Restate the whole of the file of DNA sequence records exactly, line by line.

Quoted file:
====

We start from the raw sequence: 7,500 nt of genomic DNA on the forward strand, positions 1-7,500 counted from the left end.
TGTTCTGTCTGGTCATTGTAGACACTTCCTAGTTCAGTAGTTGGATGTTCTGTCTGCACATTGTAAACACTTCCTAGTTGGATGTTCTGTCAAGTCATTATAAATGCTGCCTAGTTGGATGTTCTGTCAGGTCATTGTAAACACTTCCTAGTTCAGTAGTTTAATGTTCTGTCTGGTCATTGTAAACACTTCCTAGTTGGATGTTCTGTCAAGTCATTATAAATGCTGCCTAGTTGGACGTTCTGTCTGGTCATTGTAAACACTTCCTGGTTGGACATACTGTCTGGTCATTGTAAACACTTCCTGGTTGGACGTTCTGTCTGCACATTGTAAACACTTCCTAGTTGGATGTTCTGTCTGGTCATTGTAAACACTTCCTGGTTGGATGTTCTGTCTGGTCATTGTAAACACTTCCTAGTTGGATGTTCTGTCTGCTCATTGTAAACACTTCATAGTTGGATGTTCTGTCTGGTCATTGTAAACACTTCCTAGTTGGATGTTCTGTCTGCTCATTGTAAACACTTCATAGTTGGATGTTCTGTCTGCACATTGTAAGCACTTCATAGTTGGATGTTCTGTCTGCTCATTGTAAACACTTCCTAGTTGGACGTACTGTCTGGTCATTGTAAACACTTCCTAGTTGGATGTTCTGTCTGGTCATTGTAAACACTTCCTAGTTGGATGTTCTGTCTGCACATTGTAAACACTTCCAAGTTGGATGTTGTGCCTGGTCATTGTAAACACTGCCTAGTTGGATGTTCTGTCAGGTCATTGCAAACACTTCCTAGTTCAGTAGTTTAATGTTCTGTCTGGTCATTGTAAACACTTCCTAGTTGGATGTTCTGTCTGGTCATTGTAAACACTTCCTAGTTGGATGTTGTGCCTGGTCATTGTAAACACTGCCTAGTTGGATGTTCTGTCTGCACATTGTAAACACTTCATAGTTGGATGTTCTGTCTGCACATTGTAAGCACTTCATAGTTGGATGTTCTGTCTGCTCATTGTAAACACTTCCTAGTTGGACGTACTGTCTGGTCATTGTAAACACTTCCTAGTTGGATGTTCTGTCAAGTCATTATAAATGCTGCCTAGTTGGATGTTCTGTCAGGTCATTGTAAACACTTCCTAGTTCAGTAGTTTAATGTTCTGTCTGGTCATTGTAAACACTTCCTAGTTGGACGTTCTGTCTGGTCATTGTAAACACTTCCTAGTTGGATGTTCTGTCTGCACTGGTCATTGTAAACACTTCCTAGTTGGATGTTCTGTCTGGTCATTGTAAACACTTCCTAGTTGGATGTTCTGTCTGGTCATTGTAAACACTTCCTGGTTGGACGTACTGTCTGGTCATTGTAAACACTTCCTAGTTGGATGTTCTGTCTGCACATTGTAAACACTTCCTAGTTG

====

We start from the raw sequence: 7,500 nt of genomic DNA on the forward strand, positions 1-7,500 counted from the left end.
TGTTCTGTCTGGTCATTGTAGACACTTCCTAGTTCAGTAGTTGGATGTTCTGTCTGCACATTGTAAACACTTCCTAGTTGGATGTTCTGTCAAGTCATTATAAATGCTGCCTAGTTGGATGTTCTGTCAGGTCATTGTAAACACTTCCTAGTTCAGTAGTTTAATGTTCTGTCTGGTCATTGTAAACACTTCCTAGTTGGATGTTCTGTCAAGTCATTATAAATGCTGCCTAGTTGGACGTTCTGTCTGGTCATTGTAAACACTTCCTGGTTGGACATACTGTCTGGTCATTGTAAACACTTCCTGGTTGGACGTTCTGTCTGCACATTGTAAACACTTCCTAGTTGGATGTTCTGTCTGGTCATTGTAAACACTTCCTGGTTGGATGTTCTGTCTGGTCATTGTAAACACTTCCTAGTTGGATGTTCTGTCTGCTCATTGTAAACACTTCATAGTTGGATGTTCTGTCTGGTCATTGTAAACACTTCCTAGTTGGATGTTCTGTCTGCTCATTGTAAACACTTCATAGTTGGATGTTCTGTCTGCACATTGTAAGCACTTCATAGTTGGATGTTCTGTCTGCTCATTGTAAACACTTCCTAGTTGGACGTACTGTCTGGTCATTGTAAACACTTCCTAGTTGGATGTTCTGTCTGGTCATTGTAAACACTTCCTAGTTGGATGTTCTGTCTGCACATTGTAAACACTTCCAAGTTGGATGTTGTGCCTGGTCATTGTAAACACTGCCTAGTTGGATGTTCTGTCAGGTCATTGCAAACACTTCCTAGTTCAGTAGTTTAATGTTCTGTCTGGTCATTGTAAACACTTCCTAGTTGGATGTTCTGTCTGGTCATTGTAAACACTTCCTAGTTGGATGTTGTGCCTGGTCATTGTAAACACTGCCTAGTTGGATGTTCTGTCTGCACATTGTAAACACTTCATAGTTGGATGTTCTGTCTGCACATTGTAAGCACTTCATAGTTGGATGTTCTGTCTGCTCATTGTAAACACTTCCTAGTTGGACGTACTGTCTGGTCATTGTAAACACTTCCTAGTTGGATGTTCTGTCAAGTCATTATAAATGCTGCCTAGTTGGATGTTCTGTCAGGTCATTGTAAACACTTCCTAGTTCAGTAGTTTAATGTTCTGTCTGGTCATTGTAAACACTTCCTAGTTGGACGTTCTGTCTGGTCATTGTAAACACTTCCTAGTTGGATGTTCTGTCTGCACTGGTCATTGTAAACACTTCCTAGTTGGATGTTCTGTCTGGTCATTGTAAACACTTCCTAGTTGGATGTTCTGTCTGGTCATTGTAAACACTTCCTGGTTGGACGTACTGTCTGGTCATTGTAAACACTTCCTAGTTGGATGTTCTGTCTGCACATTGTAAACACTTCCTAGTTG